Monday, January 22, 2018

History of Sea Ice

The National Snow and Ice Data Center (NSIDC) had a very interesting posting concerning the history of sea ice extent since 1850. This is a rather nice piece of work involving historical records going back 130 years before the start of satellite monitoring. Researchers used "a compilation of maps, ship reports, and other records" to build the record. Then they plotted it and the story it tells is pretty graphic. Take a look:

Source: NSIDC

The extent is color-coded where extent greater than the 1850-2013 baseline is colored in shades of red and extent less than that baseline is colored in shades of blue. The calibration of the colors is displayed on the right-hand axis. The bottom axis is in years beginning in 1850 and going to 2013. The vertical axis is months of the year with January at the top and December at the bottom.

Before the 1970s, we can see the ice extent is displayed almost continuously in shades of red with an occasional block of blue here and there until an extensive blotch of blue extending from 1937 to 1943. The notable thing about that blue blotch is that it does not go into the winter months.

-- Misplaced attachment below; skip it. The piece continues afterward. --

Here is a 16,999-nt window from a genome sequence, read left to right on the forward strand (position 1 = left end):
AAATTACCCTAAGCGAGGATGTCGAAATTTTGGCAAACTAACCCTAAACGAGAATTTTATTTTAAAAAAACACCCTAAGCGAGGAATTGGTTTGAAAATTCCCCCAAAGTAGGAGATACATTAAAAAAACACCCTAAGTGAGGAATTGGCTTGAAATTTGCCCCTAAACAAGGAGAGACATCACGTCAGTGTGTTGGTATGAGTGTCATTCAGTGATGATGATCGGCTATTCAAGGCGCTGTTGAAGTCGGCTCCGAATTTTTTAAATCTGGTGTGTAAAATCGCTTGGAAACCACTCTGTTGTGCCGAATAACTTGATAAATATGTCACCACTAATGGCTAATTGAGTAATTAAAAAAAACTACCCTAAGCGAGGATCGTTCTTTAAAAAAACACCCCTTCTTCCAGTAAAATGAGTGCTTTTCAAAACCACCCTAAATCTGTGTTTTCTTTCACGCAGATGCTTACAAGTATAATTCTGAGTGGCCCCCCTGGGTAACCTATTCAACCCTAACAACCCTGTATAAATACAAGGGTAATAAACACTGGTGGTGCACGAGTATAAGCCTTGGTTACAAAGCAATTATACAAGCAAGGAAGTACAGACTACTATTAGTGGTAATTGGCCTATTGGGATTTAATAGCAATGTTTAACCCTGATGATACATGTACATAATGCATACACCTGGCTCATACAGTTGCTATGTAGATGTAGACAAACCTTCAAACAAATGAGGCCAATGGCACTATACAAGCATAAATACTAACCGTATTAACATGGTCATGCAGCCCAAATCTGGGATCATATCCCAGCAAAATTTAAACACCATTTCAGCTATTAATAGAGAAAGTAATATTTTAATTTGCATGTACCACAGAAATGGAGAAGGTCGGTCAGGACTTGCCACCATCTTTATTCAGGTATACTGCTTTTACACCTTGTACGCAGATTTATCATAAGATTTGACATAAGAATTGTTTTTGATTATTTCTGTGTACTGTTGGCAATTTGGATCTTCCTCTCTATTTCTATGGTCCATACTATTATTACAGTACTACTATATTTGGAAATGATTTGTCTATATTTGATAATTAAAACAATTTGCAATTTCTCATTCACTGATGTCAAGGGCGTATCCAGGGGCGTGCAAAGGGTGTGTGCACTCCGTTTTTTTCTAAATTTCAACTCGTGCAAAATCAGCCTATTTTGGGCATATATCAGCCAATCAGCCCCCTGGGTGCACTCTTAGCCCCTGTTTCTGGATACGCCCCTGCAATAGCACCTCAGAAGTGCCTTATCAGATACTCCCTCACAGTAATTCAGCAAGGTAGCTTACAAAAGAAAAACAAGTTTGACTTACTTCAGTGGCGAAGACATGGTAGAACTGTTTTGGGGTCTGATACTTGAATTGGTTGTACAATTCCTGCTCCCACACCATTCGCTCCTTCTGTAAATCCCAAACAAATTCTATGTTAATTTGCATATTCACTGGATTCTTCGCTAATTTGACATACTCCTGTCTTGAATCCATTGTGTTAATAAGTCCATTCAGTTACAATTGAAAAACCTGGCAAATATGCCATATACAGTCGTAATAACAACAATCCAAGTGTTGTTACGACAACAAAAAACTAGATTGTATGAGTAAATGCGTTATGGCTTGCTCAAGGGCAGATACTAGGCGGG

However, beginning in the 1970s we can see the extent becomes increasingly blue. At first, the deficit is limited to the summer months, but by the 1990s it's consistently blue even in the winter. By the 2000s, the graph shows a deficit in extent for all months. There has not been a red-shaded block since the mid-1980s. Recent years show a trend of increasingly darker shades of blue.

This is another graphic in the same article:

Source: NSIDC
In this graphic, they took 50-year periods and plotted the extent of the smallest minimum extent for each period. The periods are marked above each graphic while the specific year is displayed on the upper-left portion of each plot. You can see, even by the 1940s we were already beginning to see evidence of smaller extent. This is certainly clear by the third plot and the devastating 2012 extent is displayed in the last one.

There are a few more graphics, but I wanted to share one last one with you.

Source: NSIDC
These two graphs show the date the Beaufort Sea (top) and Chukchi Sea (bottom) ice-over for the period of 1979 - 2017.  In both cases, we can see these two seas are becoming ice-covered at a later and later date. Notice the data for the Chukchi Sea stops in 2016. That's because this sea did not ice-over before the end of 2017.

By the way, the Arctic sea ice extent is currently trending very close to the record low extent for this time of year.  The conclusion is very clear - Arctic sea ice is going away and will not be coming back.

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